Holy crap, I’m moving to Switzerland!

It's been a bit quiet around here for the last couple of months. A quick brain dump.

In February I left my job helping to run the mail systems at Citigroup, having sorted myself out with a contracting role doing software development in Perl (with some Autosys and Murex mangling on the side) for the nice people at Brevan Howard. Quite definitely some of the nicest people I've had the pleasure of working with in the financial industry. If you're a London-based Perl developer looking for work and the opportunity for a contract with them comes up, jump at it.

Along the way I finally got around to sorting myself out with a Flickr account, and you can see my photos at http://www.flickr.com/photos/nikclayton/. Not something I've written much about, but that may change in the future.

Anyway, that proved to be temporary. No, they didn't fire me. Instead, in two days time I jump on a plane bound for Zurich, to start working as a site reliability engineer for Google Switzerland.

I was over there a couple of weeks ago as part of a preview-cum-orientation trip, which coincided with the once-every-three-years Züri Fäscht (Zurich Festival), so I took the opportunity to snap a few shots of fireworks.

Züri Fäscht

Züri Fäscht

Züri Fäscht

Anyway, I hope to write more next week about the process, useful sites for people undergoing a similar move, and so on. That, and getting back to contributing to projects like Subversion -- my free time has been practically non-existent for the past 4 months or so, and that's something that I've let slip.


  1. hmm, interesting! Google borgs another open source contributor ;)
    There was a big jump in their hires of open source people a while back, but I haven't heard much recently.

    As a matter of interest, what was the biggest attraction for you? (every now and again I consider investigating it myself...)

    btw if you're visiting the Dublin googleplex and fancy meeting up for a pint, drop me a mail -- I live in Dublin and would be happy to pop out for a pint or two ;)

  2. Cool.

    Willkommen in der Schweiz :)

    Zürich is a very nice place.

  3. Justin,

    Hmm. There wasn't any one big attraction, but quite a few a medium sized ones.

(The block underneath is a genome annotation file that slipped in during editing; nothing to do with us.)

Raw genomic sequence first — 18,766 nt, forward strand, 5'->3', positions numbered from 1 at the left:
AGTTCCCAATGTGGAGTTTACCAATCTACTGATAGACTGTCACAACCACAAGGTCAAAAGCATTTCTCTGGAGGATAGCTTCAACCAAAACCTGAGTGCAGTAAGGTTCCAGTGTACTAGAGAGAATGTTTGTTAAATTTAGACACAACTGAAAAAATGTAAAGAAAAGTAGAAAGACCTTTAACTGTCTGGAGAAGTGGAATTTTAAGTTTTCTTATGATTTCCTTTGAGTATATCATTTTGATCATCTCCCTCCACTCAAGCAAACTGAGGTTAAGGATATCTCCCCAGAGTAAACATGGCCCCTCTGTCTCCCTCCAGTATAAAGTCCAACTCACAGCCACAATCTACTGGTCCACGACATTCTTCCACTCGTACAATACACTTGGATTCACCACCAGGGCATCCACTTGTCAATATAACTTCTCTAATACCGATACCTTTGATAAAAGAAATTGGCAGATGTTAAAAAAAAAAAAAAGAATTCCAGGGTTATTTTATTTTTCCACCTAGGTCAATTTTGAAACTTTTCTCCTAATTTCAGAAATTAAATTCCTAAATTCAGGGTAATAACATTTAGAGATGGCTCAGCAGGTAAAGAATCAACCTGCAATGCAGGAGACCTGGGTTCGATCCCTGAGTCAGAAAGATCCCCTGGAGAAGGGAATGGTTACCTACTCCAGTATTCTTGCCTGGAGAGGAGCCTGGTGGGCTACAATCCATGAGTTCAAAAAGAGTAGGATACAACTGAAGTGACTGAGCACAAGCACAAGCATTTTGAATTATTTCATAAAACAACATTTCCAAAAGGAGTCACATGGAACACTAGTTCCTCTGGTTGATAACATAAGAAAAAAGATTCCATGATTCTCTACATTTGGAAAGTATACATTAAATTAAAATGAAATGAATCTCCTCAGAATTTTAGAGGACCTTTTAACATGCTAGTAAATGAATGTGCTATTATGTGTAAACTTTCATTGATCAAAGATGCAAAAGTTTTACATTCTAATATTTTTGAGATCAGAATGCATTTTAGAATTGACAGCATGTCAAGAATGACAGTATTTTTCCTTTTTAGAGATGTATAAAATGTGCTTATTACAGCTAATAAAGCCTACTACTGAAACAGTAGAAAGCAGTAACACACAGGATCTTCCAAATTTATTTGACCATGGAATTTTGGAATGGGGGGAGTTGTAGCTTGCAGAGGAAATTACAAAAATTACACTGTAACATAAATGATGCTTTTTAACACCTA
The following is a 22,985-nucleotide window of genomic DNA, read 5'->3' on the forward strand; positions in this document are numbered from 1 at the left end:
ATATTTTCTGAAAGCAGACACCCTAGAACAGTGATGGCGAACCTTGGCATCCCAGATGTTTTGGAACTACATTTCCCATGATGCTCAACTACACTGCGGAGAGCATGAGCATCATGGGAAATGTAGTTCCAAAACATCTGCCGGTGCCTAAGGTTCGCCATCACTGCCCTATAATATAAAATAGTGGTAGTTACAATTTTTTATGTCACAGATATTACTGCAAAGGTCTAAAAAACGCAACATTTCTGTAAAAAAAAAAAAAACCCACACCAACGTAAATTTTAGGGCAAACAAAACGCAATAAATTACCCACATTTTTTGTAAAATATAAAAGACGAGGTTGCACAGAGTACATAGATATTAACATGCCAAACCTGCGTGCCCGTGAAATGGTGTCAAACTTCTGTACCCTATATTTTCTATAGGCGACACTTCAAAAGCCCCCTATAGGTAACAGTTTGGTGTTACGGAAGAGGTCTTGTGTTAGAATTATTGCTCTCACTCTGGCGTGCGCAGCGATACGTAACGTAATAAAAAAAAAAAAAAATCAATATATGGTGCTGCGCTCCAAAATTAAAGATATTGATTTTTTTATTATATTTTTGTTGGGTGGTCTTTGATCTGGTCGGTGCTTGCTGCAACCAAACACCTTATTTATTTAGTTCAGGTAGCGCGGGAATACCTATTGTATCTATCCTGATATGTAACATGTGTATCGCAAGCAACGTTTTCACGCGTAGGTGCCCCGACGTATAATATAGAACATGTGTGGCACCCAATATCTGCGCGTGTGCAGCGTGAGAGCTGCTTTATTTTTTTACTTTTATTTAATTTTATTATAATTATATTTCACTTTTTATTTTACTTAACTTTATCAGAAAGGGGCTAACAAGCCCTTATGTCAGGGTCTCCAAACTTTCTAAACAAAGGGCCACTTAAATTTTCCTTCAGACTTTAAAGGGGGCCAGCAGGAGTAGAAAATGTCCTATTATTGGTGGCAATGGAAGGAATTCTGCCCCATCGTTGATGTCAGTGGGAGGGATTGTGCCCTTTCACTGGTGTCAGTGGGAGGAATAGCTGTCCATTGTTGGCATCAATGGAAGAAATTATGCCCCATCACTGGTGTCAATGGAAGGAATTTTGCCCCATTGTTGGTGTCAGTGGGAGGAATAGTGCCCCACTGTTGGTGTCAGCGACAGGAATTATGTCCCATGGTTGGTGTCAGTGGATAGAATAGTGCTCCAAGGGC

I'd been thinking of leaving Citigroup for various reasons for a while, but hadn't found anywhere that I wanted to jump ship to. Google's reputation, while not perfect, but it's a lot better than many other companies.

    And then there's the people -- I know a few people that work for Google in the US, and they've consistently recommended them as an employer. And the people that I met at interview were smart, engaging, and easy to get on with.

    Getting out of the UK had been playing on my mind, since I can't consistently watch the evening news without wanting to put a brick through the TV. Switzerland's clean, not as expensive as people would have you believe, and it's an excellent opportunity for my two step-children to get some experience of life outside the UK.

    I'm swapping a morning commute that starts at 6.40 (ish, depending on when the trains arrive) to one that starts at 8.25. And there's no "depending on when the trains arrive" in Switzerland. If you look at your watch and it looks like the train's late, chances are your watch is broken.

    As I write this I'm sat on the train, it's the middle of the morning rush hour, and there's plenty of space. Having spent 4 months enduring the joys of Virgin trains this is a revelation.

    Then there's the size of the problems that Google works on. The sort of systems that I've worked on previously have been in the small to mid-gigabyte range, in terms of either the volume of data they work with, or the volume of data they produce that you need to analyse. Google's dealing with terabytes of data. That's a whole set of skills to take on board, which is very attractive.

    20% time was another factor. There are a lot of projects that I want to contribute to, and over the past 4 or 5 months it's just been unfeasible, because of other commitments on my time. Google positively encourages you to take 20% of your time (it might be one day a week, you might save up a few weeks worth and essentially take a week off, or however you want to split it) to work on problems and projects that interest you.

    And if I'm ever over in Dublin I'll definitely take you up on that offer.